There are many divers who harbour a dangerous secret. Hermione is one of them. On a recent dive, the latest of over 200 she has done over the past 12 years, the unthinkable happened. Despite having carefully followed her usual predive cleaning routine, her mask started fogging up halfway through the dive. Her guide was pointing out small creature after small creature, and eventually the fog became so thick she could not see what he was showing her.
Simon Pridmore has been part of the scuba diving scene in Asia, Europe and the United States (well, Guam) for the past 20 years or so.
He is the bestselling author of Scuba Confidential: An Insider’s Guide to Becoming a Better Diver and has just published a new book entitled Scuba Professional: Insights into Scuba Diver Training & Operations.
Both are available from Amazon in a variety of formats.
She screamed into her mouthpiece in frustration and the guide, looking at her, indicated that she should clear her mask. She dimly perceived his signals through the mist and squealed again, signalling with her thumb that she wanted to go up. They ascended and when they arrived at the surface, Hermione made herself positively buoyant, took off her mask, flushed it out, spat in it, wiped the spit around and flushed it out again. Then she replaced it carefully on her face and brushed a couple of rogue strands of hair out from beneath the rim.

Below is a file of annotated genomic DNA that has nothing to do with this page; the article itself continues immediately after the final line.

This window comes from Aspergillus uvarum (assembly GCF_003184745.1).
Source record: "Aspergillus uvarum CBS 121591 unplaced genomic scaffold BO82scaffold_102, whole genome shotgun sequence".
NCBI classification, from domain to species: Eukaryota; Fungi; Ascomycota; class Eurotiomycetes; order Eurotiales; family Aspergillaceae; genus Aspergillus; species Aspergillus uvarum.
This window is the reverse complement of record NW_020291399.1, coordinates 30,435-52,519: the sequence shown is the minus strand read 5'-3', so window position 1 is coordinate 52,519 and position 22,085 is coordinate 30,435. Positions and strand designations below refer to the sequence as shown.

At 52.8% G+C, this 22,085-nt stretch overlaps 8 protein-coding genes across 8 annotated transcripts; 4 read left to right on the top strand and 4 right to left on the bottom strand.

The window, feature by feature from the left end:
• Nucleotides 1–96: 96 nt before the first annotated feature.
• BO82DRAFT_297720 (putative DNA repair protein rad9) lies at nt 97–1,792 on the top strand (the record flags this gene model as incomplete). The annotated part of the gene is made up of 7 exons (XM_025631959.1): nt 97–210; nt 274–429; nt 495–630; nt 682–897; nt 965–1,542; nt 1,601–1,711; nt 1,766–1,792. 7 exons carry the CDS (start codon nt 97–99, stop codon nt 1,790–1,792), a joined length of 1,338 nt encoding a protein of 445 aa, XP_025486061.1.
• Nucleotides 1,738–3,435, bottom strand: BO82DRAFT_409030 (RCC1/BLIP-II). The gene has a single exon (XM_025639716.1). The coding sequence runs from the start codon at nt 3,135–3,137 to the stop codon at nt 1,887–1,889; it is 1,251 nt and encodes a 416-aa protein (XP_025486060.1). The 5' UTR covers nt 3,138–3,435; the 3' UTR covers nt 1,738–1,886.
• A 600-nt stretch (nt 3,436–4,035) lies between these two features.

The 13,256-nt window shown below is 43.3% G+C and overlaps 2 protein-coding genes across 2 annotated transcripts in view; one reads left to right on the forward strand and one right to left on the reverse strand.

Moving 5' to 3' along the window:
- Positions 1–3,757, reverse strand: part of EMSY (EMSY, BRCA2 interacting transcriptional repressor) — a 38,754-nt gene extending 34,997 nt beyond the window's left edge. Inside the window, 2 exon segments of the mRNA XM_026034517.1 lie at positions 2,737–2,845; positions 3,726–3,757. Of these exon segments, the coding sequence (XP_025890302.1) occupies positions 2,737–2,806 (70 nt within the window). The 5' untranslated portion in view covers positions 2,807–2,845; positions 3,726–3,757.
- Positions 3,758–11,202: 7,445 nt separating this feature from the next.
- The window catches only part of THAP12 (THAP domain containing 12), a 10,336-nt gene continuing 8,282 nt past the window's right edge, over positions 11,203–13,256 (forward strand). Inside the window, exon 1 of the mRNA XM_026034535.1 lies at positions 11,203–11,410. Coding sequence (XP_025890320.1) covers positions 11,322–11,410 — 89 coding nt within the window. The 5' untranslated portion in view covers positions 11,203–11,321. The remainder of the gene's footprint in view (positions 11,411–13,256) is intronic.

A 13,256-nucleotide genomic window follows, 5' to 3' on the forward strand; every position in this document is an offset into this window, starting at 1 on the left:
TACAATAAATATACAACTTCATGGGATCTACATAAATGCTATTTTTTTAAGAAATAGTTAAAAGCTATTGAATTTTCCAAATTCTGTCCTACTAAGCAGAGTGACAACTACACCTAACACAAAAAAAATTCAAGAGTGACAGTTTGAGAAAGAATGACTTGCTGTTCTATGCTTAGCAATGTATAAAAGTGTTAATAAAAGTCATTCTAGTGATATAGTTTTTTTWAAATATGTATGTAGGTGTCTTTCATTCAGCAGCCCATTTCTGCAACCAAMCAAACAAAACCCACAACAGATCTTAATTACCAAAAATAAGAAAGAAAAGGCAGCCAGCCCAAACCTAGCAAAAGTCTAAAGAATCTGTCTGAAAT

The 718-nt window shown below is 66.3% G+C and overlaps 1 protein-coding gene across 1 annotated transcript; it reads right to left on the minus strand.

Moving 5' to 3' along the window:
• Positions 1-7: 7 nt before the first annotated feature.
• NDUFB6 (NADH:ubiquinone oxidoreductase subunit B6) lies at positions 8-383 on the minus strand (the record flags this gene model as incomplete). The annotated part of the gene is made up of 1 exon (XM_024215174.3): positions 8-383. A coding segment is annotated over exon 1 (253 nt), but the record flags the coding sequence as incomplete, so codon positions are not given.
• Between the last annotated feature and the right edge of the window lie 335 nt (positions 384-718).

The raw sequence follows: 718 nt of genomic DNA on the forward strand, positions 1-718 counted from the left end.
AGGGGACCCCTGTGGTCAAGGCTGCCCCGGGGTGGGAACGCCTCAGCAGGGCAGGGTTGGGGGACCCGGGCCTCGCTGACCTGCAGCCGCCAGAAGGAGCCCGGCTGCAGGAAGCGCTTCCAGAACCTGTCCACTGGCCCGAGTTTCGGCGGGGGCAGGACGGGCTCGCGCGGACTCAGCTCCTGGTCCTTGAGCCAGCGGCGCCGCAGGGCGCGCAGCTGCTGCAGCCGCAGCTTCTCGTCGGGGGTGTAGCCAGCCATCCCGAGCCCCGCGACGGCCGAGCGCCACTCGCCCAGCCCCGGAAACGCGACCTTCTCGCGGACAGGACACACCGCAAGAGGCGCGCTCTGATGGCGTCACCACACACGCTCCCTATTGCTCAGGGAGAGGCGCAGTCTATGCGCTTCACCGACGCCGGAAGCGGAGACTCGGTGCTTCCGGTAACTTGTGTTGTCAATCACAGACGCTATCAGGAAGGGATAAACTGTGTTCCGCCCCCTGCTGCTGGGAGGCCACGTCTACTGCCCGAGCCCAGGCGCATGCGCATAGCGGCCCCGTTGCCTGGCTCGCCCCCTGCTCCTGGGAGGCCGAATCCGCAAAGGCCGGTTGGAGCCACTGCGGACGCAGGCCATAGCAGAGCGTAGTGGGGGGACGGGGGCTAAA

The divemaster waited patiently and, when she had finished, he asked why they had had to ascend and why she had not just cleared her mask underwater. “Because I CAN’T!” she screeched, still stressed. “I never could.”
Hermione’s secret, one shared by more divers than you would imagine, is that she goes on every dive terrified of getting water into her mask and onto her face. So she is certainly not going to voluntarily allow water to enter her mask so she can defog it. She knows that if she does this or if her mask ever fails in any way, there is a good chance that she will panic and bolt to the surface. She therefore spends every dive subconsciously aware that she is potentially only seconds away from disaster.